The new appreciation for the potentially immense impact of biomass cook stoves on global warming and human health and security has recently resulted in concern from all kinds of different organizations - the EPA, WHO, and major oil companies at the very least - and there are numerous new initiatives to implement improved cookstoves on a global scale (millions and millions). In my opinion, there is an increased emphasis on quantitative measurements which clearly indicate impact of the improvement in the performance of new designs (both reductions in fuel consumption to accomplish specific cooking tasks, and harmful emissions which impact health and environmental impacts) - when the likes of Bill Gates, Warren Buffet, Philips, and Shell donate billions of dollars to developing world improvements they want to know ahead of time exactly what impact their efforts might have. It is widely viewed that in the past, most money spent by NGOs on international development was wasted due to inefficiencies and poor measurements - no more. This is an excellent opportunity for engineers to become involved - we more than anyone else can design improved cook stoves, measure their real impact from data collected during implementation, and predict the cumulative impact of them!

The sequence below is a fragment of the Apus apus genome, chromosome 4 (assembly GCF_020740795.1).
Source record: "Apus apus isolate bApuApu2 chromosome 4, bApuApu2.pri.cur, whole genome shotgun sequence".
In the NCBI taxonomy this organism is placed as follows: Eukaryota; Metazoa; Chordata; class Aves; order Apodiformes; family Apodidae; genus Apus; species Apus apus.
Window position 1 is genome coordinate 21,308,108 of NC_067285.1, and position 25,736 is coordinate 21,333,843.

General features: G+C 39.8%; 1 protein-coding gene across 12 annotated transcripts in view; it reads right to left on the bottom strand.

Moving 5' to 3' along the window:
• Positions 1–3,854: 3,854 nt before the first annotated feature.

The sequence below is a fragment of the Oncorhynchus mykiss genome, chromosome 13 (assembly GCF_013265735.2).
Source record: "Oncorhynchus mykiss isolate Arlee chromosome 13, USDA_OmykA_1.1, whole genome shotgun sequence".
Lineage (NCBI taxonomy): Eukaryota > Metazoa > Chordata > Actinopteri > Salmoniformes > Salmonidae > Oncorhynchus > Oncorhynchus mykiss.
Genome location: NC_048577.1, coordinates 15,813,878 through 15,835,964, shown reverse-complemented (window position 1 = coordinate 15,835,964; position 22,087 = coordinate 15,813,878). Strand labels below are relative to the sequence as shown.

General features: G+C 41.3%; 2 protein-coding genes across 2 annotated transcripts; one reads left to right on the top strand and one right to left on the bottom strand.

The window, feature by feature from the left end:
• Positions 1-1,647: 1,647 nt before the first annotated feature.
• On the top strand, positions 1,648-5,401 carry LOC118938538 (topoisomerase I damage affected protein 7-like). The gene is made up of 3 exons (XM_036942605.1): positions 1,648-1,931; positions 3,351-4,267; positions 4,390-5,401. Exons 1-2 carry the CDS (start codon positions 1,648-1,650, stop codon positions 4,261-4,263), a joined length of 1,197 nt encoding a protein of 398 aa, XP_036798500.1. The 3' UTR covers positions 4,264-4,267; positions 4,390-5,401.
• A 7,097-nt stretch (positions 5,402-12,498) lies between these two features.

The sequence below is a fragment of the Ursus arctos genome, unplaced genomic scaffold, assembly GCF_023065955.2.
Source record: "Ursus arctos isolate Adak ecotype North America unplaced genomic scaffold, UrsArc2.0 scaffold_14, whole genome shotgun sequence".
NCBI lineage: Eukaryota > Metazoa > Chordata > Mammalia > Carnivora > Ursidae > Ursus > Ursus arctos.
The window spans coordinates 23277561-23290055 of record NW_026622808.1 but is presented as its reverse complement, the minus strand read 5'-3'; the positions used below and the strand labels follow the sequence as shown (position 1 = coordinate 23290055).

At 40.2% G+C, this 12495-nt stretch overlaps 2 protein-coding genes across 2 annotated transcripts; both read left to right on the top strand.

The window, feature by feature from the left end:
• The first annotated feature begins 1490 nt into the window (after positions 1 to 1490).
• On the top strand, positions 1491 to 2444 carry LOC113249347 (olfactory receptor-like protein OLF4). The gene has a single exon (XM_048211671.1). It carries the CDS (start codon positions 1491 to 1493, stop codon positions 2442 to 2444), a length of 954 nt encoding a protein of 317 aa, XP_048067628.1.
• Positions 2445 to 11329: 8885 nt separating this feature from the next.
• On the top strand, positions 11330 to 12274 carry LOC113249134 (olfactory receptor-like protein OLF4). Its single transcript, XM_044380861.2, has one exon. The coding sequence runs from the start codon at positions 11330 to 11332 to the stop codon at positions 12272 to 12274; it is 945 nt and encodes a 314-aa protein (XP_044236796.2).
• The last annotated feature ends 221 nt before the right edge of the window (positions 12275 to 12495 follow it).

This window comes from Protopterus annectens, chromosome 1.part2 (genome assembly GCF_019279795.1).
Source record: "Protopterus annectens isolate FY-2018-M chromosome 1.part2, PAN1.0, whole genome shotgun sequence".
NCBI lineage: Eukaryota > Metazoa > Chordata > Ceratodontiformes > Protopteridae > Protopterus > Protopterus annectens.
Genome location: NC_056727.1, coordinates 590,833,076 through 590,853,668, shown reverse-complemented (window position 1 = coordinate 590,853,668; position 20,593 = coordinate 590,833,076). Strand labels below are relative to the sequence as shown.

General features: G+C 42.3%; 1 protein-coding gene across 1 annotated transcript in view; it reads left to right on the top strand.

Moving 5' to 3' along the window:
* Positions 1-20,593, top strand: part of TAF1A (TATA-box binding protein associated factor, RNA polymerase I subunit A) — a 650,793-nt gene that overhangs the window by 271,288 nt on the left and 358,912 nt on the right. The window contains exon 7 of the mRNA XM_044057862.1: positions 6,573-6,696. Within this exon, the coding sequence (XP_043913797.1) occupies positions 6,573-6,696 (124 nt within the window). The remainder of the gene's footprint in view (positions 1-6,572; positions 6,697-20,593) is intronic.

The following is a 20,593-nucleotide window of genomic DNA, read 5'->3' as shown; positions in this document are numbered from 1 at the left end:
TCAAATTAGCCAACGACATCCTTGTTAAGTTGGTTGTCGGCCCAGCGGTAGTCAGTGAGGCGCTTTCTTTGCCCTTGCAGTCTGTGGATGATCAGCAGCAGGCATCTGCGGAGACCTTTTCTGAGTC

Even if you do nothing else with this particular blog post, click here for the "big picture" of the impacts of improved cooking stoves, by the World Health Organization (WHO): http://whqlibdoc.who.int/publications/2005/9241593768_eng.pdf#search=%22UCB%20water%20boiling%20test%22. And then look briefly at the small list of key links at the bottom of the post.

The theme of this year's stove camp was "fan assisted stoves" - with 50% of the world living in urban areas we can expect that locations with at least some electricity must 3 year experience living in China and SE Asia showed me that much of the terrible pollution problem there may come from all of the biomass and coal stoves that urban people use. I never considered fan stoves before, but 2 recently introduced models, see http://www.research.philips.com/newscenter/archive/2006/060227-woodstove.html and http://www.woodgas-stove.com/ for descriptions of these 2 stoves) that we tested at Aprovecho showed me that these can be incredibly efficient and non-polluting! These may not be the present, but they certainly are the future. I believe that they are approaching the theoretical thermodymanic efficiency for both fuel combustion and heat transfer (to a cooking pot - what it takes to prepare an actual meal); speaking as a scientist, this is what we need to start to be predictive about the potential impact of better cook stoves! Fan stoves are certainly not applicable in all situations, but they may indicate benchmarks for fuel use and emissions that we can use to develop our our improved stoves - obviously, no stove can boil 5 liters of water with zero grams of fuel, but how much of the energy stored in biomass can we ultimately hope to use to cook food?